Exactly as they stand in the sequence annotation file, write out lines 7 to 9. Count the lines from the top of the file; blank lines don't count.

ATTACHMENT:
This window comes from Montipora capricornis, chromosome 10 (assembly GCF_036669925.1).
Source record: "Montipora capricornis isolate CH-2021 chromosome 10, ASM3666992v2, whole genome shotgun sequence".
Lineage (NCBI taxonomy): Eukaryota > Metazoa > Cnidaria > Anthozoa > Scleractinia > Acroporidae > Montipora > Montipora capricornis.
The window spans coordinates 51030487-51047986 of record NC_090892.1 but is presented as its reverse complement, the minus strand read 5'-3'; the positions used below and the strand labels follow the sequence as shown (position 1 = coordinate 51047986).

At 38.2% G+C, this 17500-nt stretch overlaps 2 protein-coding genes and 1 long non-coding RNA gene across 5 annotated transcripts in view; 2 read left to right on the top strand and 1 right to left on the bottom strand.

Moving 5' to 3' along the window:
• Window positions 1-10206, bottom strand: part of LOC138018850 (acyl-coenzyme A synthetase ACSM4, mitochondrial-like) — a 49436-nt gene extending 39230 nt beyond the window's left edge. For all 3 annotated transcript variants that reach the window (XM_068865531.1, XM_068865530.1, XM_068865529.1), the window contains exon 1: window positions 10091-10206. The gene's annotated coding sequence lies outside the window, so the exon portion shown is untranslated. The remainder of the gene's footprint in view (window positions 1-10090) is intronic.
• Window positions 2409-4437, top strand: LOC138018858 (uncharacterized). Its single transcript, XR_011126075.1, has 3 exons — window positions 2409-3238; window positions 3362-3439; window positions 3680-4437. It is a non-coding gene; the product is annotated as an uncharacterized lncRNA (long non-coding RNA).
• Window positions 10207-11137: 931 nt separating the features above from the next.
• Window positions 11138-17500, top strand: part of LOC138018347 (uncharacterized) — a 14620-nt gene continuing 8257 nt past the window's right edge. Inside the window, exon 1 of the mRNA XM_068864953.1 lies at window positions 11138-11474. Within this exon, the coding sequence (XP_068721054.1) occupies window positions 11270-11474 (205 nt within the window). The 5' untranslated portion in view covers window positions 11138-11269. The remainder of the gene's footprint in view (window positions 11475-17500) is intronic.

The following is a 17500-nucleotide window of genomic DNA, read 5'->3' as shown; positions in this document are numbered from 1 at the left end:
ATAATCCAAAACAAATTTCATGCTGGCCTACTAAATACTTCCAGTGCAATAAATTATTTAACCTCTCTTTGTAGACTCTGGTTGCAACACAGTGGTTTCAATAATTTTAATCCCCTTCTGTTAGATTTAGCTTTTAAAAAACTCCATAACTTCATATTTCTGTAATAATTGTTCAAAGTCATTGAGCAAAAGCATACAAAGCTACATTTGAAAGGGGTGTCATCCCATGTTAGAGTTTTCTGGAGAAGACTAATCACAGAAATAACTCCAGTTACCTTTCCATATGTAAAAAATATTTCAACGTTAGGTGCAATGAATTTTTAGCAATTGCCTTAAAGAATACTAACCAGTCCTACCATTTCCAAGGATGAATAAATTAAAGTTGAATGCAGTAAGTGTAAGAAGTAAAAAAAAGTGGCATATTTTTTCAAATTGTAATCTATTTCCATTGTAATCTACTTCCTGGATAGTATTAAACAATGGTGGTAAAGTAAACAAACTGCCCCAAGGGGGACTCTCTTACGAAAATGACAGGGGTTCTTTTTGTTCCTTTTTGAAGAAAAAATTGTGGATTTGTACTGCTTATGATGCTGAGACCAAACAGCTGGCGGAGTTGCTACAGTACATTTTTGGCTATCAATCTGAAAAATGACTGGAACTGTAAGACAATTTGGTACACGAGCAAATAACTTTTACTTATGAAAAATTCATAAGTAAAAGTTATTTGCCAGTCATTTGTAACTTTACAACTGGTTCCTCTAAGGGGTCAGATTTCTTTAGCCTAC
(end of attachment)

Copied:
• Window positions 1-10206, bottom strand: part of LOC138018850 (acyl-coenzyme A synthetase ACSM4, mitochondrial-like) — a 49436-nt gene extending 39230 nt beyond the window's left edge. For all 3 annotated transcript variants that reach the window (XM_068865531.1, XM_068865530.1, XM_068865529.1), the window contains exon 1: window positions 10091-10206. The gene's annotated coding sequence lies outside the window, so the exon portion shown is untranslated. The remainder of the gene's footprint in view (window positions 1-10090) is intronic.
• Window positions 2409-4437, top strand: LOC138018858 (uncharacterized). Its single transcript, XR_011126075.1, has 3 exons — window positions 2409-3238; window positions 3362-3439; window positions 3680-4437. It is a non-coding gene; the product is annotated as an uncharacterized lncRNA (long non-coding RNA).
• Window positions 10207-11137: 931 nt separating the features above from the next.